Splunk® IT Service Intelligence

Event Analytics Manual

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Best practices for implementing Event Analytics in ITSI

Consider the following best practices when configuring Event Analytics in IT Service Intelligence (ITSI). For more information about ITSI's Event Analytics functionality, see Overview of Event Analytics in ITSI.

Best practices for implementing Event Analytics for ITSI services and KPIs

For best practices around leveraging ITSI's Event Analytics functionality to translate service and KPI health into notable events and episodes, see About the Content Pack for Monitoring and Alerting. The content pack provides a set of preconfigured correlation searches and notable event aggregation policies which, when enabled, produce meaningful and actionable alerts.

Best practices for implementing Event Analytics for other data sources

The following best practices help you successfully ingest and aggregate third-party alerts in ITSI. For more information, see Ingest third-party alerts into ITSI.

To avoid duplicate events, use the same frequency and time range in correlation searches

When configuring a correlation search, consider using the same value for the search frequency and time range to avoid duplicate events. For example, a search might run every five minutes and also look back every five minutes.

If there's latency in your data and you need to look for events you might have missed, consider expanding the time range. For example, the search could run every minute but look back 5 minutes.

To reduce load on your system, don't use a time range greater than 5 minutes

Exceeding a calculation window of 5 minutes can put a lot of load on your system, especially if you have a lot of events coming in. If you want to avoid putting extra load on your system, consider reducing the time range to 5 minutes or less. One exception is if your data is coming in more sporadically. For example, if your data comes in every 15 minutes, consider using a 15-minute time range.

Normalize all the important fields in your third-party events

When you're creating correlation searches, don't only normalize on obvious fields that exist in a lot of data sources, like host, severity, event type, message, and so on. It's also important to normalize fields that you know are important in your events. For example, when you're looking at Windows event logs, what do you look at to know if something is good or bad? Normalize those fields as well and use them to build out a common information model.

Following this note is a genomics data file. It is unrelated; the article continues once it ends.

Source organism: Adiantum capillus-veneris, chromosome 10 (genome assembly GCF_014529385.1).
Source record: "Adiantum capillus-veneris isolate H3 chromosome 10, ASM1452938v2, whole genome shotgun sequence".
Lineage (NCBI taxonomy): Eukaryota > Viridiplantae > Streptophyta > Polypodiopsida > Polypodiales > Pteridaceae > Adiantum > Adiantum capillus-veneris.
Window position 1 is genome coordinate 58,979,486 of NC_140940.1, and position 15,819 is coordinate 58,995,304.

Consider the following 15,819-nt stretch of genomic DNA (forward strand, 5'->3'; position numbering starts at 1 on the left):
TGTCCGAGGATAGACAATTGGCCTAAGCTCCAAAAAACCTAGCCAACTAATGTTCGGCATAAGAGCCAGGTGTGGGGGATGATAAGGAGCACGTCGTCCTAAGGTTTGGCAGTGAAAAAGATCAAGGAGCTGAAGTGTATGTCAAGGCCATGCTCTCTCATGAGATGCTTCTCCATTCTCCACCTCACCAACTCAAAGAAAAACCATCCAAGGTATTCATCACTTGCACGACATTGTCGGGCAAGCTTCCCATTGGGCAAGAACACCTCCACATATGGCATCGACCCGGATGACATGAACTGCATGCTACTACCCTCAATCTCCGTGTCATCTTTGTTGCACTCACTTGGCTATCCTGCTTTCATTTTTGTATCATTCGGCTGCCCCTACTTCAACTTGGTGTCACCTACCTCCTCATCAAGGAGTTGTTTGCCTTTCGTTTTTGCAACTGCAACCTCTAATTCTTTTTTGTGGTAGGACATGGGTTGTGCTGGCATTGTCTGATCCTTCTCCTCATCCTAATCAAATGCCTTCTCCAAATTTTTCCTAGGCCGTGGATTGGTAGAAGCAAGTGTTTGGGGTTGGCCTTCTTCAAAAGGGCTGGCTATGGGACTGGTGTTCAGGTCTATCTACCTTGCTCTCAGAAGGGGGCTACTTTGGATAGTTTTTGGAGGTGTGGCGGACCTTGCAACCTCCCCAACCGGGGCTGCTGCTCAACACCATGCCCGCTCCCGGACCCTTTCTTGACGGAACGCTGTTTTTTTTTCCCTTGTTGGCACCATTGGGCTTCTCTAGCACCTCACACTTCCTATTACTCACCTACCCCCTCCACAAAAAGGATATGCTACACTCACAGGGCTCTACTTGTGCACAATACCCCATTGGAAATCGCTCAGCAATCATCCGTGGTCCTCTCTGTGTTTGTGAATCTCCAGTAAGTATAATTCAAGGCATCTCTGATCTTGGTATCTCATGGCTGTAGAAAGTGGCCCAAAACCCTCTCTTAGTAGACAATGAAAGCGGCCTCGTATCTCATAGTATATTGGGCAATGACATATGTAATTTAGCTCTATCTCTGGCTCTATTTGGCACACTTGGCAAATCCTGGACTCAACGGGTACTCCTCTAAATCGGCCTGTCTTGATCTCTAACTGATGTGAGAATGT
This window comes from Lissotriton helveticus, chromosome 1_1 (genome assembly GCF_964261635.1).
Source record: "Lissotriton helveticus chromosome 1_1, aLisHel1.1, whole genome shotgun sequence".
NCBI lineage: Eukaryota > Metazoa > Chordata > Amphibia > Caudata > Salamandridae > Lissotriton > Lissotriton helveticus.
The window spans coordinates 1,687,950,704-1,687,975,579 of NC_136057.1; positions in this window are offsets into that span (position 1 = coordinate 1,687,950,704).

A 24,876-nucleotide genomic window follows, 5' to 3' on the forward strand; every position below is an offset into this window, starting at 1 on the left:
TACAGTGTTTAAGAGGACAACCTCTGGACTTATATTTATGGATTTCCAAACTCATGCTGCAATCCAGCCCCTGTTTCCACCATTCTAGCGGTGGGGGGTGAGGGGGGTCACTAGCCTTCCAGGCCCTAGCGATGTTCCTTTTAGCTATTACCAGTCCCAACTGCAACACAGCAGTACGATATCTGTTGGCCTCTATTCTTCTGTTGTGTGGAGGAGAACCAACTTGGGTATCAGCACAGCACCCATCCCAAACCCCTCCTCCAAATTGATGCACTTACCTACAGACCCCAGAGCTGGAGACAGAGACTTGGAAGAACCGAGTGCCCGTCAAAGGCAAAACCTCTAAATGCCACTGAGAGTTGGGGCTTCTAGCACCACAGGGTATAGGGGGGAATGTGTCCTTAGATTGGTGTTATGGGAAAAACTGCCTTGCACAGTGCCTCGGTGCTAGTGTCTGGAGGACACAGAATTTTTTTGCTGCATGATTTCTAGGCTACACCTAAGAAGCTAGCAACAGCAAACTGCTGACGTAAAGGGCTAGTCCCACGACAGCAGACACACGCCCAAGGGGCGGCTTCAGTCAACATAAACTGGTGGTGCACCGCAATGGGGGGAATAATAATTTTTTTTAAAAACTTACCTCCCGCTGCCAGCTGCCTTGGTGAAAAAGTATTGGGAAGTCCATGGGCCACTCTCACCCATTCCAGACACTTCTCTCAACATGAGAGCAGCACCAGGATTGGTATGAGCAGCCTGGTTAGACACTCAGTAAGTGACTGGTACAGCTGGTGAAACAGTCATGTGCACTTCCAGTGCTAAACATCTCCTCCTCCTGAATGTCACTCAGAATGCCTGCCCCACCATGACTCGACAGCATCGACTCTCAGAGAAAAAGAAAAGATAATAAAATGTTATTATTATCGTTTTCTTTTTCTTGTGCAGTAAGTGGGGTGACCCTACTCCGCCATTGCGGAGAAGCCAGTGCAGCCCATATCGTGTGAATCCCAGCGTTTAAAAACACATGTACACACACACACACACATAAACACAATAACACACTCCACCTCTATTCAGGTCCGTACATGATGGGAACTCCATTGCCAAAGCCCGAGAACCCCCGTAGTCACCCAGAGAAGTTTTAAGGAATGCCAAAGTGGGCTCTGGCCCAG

Perform this normalization process for every data source you have so you can easily identify important fields when creating aggregation policies.

Create one correlation search per data source

For every third-party data source you're bringing into ITSI, create a single correlation search to normalize those fields and generate notable events. For example, one for SCOM, one for SolarWinds, and so on.

Don't create too many aggregation policies

Limit the number of aggregation policies you enable in your environment. Too many aggregation policies create too many groups, which produces an overly granular view of your IT environment. By limiting the number of policies, you create more end-to-end visibility and avoid creating silos of collaboration between groups in your organization. Make sure to group events according to how those events are related, not based on how people work to resolve those issues.

Only select 5-10 fields for Smart Mode analysis

By default, when selecting fields to analyze for event similarity, Smart Mode selects any fields that have good event coverage. As a best practice, begin by unchecking all the boxes. Then select 5-10 fields that you've normalized in a correlation search.

Selecting between 5-10 fields ensures that you generate an appropriate size and quantity of episodes. If you select fewer than five fields, you only give the aggregation policy with a few things to look at when comparing similarity. For example, if the message of two events is somewhat similar and the location is similar, they might be grouped together. This can lead to a small number of very large groups. The opposite is also true. If you select too many fields, the chances of them all being similar is very low. This can lead to a large number of groups containing only one event.

Last modified on 11 June, 2020
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This documentation applies to the following versions of Splunk® IT Service Intelligence: 4.6.0 Cloud only, 4.6.1 Cloud only, 4.6.2 Cloud only


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